Robert Oppenheimer: A Life Inside the Center

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Knopf Doubleday Publishing Group, 2013 - Biography & Autobiography - 825 pages
26 Reviews
Robert Oppenheimer was among the most brilliant and divisive of men. As head of the Los Alamos Laboratory, he oversaw the successful effort to beat the Nazis in the race to develop the first atomic bomb--a breakthrough that was to have eternal ramifications for mankind and that made Oppenheimer the "Father of the Atomic Bomb." But with his actions leading up to that great achievement, he also set himself on a dangerous collision course with Senator Joseph McCarthy and his witch-hunters. In Robert Oppenheimer: A Life Inside the Center, Ray Monk, author of peerless biographies of Ludwig Wittgenstein and Bertrand Russell, goes deeper than any previous biographer in the quest to solve the enigma of Oppenheimer's motivations and his complex personality.
     The son of German-Jewish immigrants, Oppenheimer was a man of phenomenal intellectual attributes, driven by an ambition to overcome his status as an outsider and penetrate the heart of political and social life. As a young scientist, his talent and drive allowed him to enter a community peopled by the great names of twentieth-century physics--men such as Niels Bohr, Max Born, Paul Dirac, and Albert Einstein--and to play a role in the laboratories and classrooms where the world was being changed forever, where the secrets of the universe, whether within atomic nuclei or collapsing stars, revealed themselves.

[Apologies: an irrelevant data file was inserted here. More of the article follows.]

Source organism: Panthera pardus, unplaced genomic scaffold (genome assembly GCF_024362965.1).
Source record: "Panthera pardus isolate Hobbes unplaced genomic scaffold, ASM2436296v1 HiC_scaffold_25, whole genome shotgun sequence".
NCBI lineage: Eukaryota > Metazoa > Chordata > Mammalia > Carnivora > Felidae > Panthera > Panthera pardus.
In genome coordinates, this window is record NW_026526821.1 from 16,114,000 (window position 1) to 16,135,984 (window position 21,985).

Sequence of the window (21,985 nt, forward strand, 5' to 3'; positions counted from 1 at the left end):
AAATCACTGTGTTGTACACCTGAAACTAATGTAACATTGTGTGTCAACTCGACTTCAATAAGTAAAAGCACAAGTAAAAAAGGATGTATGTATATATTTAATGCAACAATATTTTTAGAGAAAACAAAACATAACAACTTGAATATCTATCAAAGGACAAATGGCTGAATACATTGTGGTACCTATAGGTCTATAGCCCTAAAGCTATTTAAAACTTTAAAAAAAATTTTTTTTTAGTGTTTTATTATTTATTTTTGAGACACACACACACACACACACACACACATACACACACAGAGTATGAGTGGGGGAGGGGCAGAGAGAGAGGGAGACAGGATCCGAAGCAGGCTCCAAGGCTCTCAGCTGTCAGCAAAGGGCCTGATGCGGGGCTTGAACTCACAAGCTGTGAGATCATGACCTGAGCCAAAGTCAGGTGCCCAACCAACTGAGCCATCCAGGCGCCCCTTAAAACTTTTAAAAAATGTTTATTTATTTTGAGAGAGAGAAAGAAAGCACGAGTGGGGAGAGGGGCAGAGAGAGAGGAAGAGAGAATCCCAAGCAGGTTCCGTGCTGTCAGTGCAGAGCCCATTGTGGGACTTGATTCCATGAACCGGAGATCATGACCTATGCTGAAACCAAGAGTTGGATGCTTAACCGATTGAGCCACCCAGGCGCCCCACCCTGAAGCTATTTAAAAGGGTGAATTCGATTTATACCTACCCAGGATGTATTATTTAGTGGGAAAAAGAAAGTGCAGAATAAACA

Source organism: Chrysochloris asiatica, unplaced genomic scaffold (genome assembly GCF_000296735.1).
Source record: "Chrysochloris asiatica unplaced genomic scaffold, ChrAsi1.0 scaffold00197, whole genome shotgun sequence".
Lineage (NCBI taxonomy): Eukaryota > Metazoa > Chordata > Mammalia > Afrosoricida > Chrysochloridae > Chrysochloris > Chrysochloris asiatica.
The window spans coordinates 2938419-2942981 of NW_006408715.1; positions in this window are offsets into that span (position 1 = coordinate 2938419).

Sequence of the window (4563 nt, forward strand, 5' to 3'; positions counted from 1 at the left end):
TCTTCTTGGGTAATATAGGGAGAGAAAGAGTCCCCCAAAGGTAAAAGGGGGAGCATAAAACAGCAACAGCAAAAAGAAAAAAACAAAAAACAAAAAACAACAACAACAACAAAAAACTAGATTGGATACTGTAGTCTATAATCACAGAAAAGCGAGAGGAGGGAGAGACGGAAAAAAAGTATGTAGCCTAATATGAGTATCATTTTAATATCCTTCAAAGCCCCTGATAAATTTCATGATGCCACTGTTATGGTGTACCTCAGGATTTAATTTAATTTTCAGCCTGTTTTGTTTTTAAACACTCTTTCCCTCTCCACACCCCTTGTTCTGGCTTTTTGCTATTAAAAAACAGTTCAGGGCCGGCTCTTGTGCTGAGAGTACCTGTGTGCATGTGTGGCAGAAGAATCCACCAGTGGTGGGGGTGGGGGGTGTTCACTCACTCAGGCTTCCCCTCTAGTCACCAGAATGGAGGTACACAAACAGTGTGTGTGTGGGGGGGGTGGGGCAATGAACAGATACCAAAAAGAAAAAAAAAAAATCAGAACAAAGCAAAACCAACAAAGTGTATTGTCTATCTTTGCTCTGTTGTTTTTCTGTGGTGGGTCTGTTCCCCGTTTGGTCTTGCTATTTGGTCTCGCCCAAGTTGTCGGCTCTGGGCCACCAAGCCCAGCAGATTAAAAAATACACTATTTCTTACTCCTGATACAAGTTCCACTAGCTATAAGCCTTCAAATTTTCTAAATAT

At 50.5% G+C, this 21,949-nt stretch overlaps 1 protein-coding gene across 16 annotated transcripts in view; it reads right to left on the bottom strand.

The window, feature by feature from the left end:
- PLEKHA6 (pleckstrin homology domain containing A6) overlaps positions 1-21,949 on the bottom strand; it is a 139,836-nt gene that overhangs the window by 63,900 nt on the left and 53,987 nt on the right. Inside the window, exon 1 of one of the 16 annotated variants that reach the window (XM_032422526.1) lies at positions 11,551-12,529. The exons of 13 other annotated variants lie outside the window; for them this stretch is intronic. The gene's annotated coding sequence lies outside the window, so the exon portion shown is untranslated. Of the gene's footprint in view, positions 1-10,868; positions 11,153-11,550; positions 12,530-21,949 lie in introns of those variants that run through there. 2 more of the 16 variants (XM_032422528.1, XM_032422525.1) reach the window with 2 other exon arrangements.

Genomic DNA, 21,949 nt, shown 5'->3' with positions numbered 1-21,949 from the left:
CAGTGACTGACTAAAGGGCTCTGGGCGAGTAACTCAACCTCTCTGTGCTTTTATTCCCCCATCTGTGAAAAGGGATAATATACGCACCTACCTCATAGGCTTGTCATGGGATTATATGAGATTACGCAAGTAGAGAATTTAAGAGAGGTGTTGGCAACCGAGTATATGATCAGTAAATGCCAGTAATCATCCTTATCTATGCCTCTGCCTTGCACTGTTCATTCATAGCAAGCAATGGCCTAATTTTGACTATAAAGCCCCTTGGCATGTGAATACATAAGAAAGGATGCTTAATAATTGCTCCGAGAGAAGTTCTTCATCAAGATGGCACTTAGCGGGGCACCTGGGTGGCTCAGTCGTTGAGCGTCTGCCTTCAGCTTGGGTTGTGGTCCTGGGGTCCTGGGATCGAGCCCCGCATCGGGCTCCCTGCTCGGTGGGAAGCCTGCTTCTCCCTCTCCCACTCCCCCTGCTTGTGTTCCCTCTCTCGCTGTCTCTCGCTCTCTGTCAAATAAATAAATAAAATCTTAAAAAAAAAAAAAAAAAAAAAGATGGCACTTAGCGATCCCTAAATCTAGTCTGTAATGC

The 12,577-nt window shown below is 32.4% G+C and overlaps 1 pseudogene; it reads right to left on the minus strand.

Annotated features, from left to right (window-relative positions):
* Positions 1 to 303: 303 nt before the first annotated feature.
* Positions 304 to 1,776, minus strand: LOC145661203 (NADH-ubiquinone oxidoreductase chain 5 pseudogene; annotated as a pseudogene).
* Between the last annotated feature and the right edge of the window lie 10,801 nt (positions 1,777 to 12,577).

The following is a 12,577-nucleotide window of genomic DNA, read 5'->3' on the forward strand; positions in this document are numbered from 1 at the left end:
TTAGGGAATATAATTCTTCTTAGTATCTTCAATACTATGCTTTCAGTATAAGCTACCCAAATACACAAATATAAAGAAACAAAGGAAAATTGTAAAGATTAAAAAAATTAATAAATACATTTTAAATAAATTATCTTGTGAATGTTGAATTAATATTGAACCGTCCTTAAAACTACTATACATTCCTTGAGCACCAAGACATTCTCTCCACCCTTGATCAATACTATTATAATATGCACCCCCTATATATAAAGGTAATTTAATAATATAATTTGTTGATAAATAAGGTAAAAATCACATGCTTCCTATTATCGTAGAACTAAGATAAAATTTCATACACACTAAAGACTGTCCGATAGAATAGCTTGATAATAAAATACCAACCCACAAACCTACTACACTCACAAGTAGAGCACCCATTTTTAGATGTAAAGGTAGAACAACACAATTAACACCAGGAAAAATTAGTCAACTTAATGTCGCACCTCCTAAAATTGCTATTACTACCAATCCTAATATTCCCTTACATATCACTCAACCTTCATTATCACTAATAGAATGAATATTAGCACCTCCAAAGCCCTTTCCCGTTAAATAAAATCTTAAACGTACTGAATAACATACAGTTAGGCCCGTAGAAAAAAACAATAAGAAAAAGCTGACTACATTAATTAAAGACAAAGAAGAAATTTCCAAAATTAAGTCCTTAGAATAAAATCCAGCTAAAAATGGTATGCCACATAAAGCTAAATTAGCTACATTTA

But Oppenheimer's path went beyond one of assimilation, scientific success, and world fame. The implications of the discoveries at Los Alamos weighed heavily upon this fragile and complicated man. In the 1930s, in a climate already thick with paranoia and espionage, he made suspicious connections, and in the wake of the Allied victory, his attempts to resist the escalation of the Cold War arms race led many to question his loyalties.
     Through compassionate investigation and with towering scholarship, Ray Monk's Robert Oppenheimer tells an unforgettable story of discovery, secrecy, impossible choices, and unimaginable destruction.

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Review: Robert Oppenheimer: A Life Inside the Center

User Review  - Jean Poulos - Goodreads

This lengthy (700 pages or 36 hours audio book) book aspires to be a comprehensive biography of Robert Oppenheimer. Monk covers more of the Oppenheimer's work and love of physics than some other of ... Read full review

Review: Robert Oppenheimer: A Life Inside the Center

User Review  - Beth - Goodreads

I thought this was interesting, but found it a bit hard to get through in places. The author gets very in-depth with the physics and a good portion of this was so technical that I didn't really grasp ... Read full review

About the author (2013)

RAY MONK is the author of Ludwig Wittgenstein: The Duty of Genius, for which he was awarded the John Llewellyn Rhys Prize and the Duff Cooper Prize, and a two-volume biography of Bertrand Russell. He is Professor of Philosophy at the University of Southampton.

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